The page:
We are made of Earth: a book for our times

A man and a boy, sole survivors of an inflatable boat full of refugees, wash up on a remote and unnamed Greek island. Before long they come upon the incongruous sight of a grazing elephant. It turns out the animal belongs to a circus which is stranded on the island due to its owner’s debts, but the owner still takes the strangers in and gives them food and shelter.

The boy, Jamil, who has lost his family at sea, dotes on the man, Mokdad, who has saved him. Mokdad feels responsible for the boy, but dislikes him and keeps him at arm’s length. The circus owners are, in a way, immigrants themselves—or, at least, aliens on the island—but still manage to provide for the strangers out of their meager means.

When more refugees arrive on the island, Mokdad avoids them, even though they are compatriots who speak his language. He feels guilt about having fled his country, and about an incident that happened at sea.

This slim volume, written by Greek-born author Panos Karnezis, deals in a terse but evocative manner with themes of alienation, hospitality (philoxenia, as it is called in Greek, being the antithesis of xenophobia), life and death decisions, courage and cowardice. Nothing is as it seems at first, and yet the novel brims with compassion. None of the characters are particularly likeable; even the child seems strangely unaffected by the death of his family. In fact the most likeable character, to me, is the elephant, who is also a migrant in an alien land, but is totally innocent. She is sad and lonely, but ever dignified, and makes us care the most about her fate.

The narrative is spellbinding. The physical details of the island are described sparsely but so evocatively that, for a Greek at least, they ring vividly true. As does the difficulty humans feel in connecting with each other.

Karnezis was born in Greece in 1967, and came to England in 1992 to study engineering. After working in industry, he studied for an MA in Creative Writing at the University of East Anglia. His first book, Little Infamies (2002), was a collection of connected short stories set in a nameless Greek village. This is his fifth. 

Karnezis is a brilliant storyteller, and this book will stay with you for days after you’ve turned the last page. Its theme is a very current one, but he deals with it in a delicate and original way. Highly recommended.

Athens turns up another treasure

Aiolou Street is named after Aeolus, God of the Winds, and is the first street to have been paved in Athens in the 19th century. It it to this day a major shopping street in downtown Athens, and it is in its sewage system—which has been undergoing a maintenance overhaul—that workers discovered a bust of Hermes, herald of the gods.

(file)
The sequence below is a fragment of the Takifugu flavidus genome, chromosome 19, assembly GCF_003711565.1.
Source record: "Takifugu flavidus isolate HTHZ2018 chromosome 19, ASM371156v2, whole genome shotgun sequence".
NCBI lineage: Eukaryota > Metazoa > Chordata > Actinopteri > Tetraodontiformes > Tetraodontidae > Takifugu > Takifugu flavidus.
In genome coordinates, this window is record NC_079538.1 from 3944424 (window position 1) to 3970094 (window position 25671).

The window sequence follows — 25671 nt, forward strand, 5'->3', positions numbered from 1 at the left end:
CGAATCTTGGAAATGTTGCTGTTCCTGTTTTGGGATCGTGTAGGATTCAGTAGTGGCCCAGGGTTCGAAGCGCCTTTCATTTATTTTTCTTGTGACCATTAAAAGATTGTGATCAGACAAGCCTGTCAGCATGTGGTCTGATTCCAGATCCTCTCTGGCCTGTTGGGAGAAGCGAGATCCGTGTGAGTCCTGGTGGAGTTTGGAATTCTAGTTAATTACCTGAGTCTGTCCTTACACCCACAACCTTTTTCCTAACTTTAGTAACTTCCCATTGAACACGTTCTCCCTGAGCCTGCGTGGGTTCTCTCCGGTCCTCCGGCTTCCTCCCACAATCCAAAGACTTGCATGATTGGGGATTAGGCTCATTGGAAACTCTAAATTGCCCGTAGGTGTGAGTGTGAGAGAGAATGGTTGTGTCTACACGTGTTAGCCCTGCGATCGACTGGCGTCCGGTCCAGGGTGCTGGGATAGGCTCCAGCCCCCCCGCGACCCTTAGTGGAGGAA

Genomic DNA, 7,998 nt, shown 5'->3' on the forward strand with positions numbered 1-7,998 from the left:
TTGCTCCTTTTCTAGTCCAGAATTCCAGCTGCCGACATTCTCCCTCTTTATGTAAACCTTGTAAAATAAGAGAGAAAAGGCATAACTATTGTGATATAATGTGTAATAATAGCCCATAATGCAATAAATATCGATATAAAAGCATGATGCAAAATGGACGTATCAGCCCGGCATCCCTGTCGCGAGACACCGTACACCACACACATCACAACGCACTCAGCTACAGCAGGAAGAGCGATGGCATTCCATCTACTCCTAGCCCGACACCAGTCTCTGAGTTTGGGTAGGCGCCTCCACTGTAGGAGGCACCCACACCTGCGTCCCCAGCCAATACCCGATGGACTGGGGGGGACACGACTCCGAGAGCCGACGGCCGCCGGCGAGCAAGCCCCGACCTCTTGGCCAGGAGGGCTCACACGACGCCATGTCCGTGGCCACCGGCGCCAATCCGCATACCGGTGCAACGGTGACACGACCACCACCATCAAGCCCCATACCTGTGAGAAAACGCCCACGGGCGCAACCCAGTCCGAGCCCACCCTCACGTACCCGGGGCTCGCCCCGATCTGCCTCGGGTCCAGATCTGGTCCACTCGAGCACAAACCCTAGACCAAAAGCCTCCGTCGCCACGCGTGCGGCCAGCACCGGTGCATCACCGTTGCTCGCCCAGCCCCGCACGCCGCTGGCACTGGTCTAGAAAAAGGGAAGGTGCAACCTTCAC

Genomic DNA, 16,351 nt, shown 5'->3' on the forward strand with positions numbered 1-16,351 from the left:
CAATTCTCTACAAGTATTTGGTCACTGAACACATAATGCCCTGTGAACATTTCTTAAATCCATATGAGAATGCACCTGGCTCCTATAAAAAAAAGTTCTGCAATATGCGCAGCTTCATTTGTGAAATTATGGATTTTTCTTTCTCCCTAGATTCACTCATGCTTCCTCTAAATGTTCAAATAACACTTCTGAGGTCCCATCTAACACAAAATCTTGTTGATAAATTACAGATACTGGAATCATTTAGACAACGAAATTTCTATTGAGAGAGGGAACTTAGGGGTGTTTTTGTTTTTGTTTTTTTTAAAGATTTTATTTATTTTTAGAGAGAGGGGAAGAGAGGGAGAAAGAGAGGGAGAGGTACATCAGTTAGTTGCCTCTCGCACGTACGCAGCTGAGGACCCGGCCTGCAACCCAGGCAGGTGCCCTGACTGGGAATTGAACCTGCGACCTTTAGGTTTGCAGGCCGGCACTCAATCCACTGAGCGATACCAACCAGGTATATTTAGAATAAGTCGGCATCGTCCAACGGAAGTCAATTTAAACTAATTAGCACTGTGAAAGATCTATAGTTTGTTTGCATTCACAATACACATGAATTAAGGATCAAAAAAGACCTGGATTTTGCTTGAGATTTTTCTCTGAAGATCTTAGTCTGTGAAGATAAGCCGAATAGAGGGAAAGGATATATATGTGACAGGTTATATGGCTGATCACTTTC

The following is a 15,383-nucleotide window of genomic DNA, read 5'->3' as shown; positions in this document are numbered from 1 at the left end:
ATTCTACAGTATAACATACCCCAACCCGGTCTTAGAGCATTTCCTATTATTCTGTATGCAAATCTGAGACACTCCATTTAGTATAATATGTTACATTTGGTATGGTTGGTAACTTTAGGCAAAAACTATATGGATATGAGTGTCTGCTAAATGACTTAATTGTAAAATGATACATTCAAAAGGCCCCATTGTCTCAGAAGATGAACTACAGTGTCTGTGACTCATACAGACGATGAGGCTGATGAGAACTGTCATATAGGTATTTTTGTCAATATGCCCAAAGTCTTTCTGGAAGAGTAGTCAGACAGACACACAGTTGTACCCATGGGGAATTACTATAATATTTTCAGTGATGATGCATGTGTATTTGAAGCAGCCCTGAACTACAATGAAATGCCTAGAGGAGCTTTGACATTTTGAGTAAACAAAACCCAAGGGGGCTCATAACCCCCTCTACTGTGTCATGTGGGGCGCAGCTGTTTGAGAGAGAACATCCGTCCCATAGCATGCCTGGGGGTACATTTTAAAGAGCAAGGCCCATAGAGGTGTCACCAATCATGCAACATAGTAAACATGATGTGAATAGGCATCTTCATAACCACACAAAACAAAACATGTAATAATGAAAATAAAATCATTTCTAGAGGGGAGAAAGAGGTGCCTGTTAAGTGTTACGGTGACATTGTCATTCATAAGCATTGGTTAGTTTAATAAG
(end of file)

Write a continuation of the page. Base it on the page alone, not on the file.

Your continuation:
The marble head is bearded and with his hair in strictly arranged curls. In good condition, it was found a mere 1.3 meters under the road surface.

The bust dates from around 300 BC, and is believed to have been part of a stone pillar serving as a street marker. These pillars were called Hermae, and were used as markers and also to impart good luck to travellers, and ward off harm or evil. They were placed at crossings, country borders, in front of temples or public buildings such as libraries, gymnasia, and palestrae, and also in front of houses. They were quadrangular and plain, with the head sitting on top; sometimes male genitalia were carved at the appropriate height. They were called Hermae because the head of Hermes was the most common, since he was the protector of merchants and travelers. However, the heads of other gods and heroes, and sometimes distinguished mortals, were also frequent.

 

Photos from Google

Music will not be stilled

Not to be cowed by the pandemic, the Greek National Opera turned to the Internet to present its Online Festival, curated by Giorgos Koumendakis, and under the aegis of the Stavros Niarchos Foundation. The Festival was a big success: each of its video performances attracted tens of thousands of viewers and many positive comments from across the globe.

 

Source: GNO/Andreas Simopoulos

The first part, entitled Exit: Spring,  streamed from 17th May to 30th June 2020, and offered eleven new music, opera, operetta and music theatre video-performances created during the pandemic, as well as one recorded dance performance.

Below, a video of ‘When will, when will summer come’, by the GNO children’s chorus concert, conducted by Chorus Mistress Konstantinos Pitsiakou.



The 2nd part, titled Counterpoints, was streamed online from 27 September to 31 October, and its aim was to shed light upon the relationship between Greek music and architecture. Emblematic buildings of Athens were connected to great works from the historical repository of Greek music, from the Cretan Renaissance to the present day.

The Festival was filmed at some of the greatest buildings of Athens, such as the Church of the Holy Apostles at the Ancient Agora, the Gennadius Library, and the Athens Conservatoire, amongst others.

 

Photo Credit: G. Domenikos

In one example, three of the most celebrated works of Greek art music written during the interwar period were performed at the Gennadius Library by mezzo-soprano Margarita Syngeniotou, accompanied on the piano by Apostolos Palios. These were:
• Yannis Konstantinidis’ Songs of Anticipation
• Manolis Kalomiris’ Should I Speak? set to poetry by Kostis Palamas
• Dimitri Mitropoulos’ 10 Inventions set to poetry by Constantine Cavafy

The closing act, Zeitgeist, written for string quartet by distinguished Greek modern composer Christos Hatzis was performed by musicians of the Greek National Opera Orchestra, under the baton of Miltos Logiadis, at the Athens International Airport “Eleftherios Venizelos”.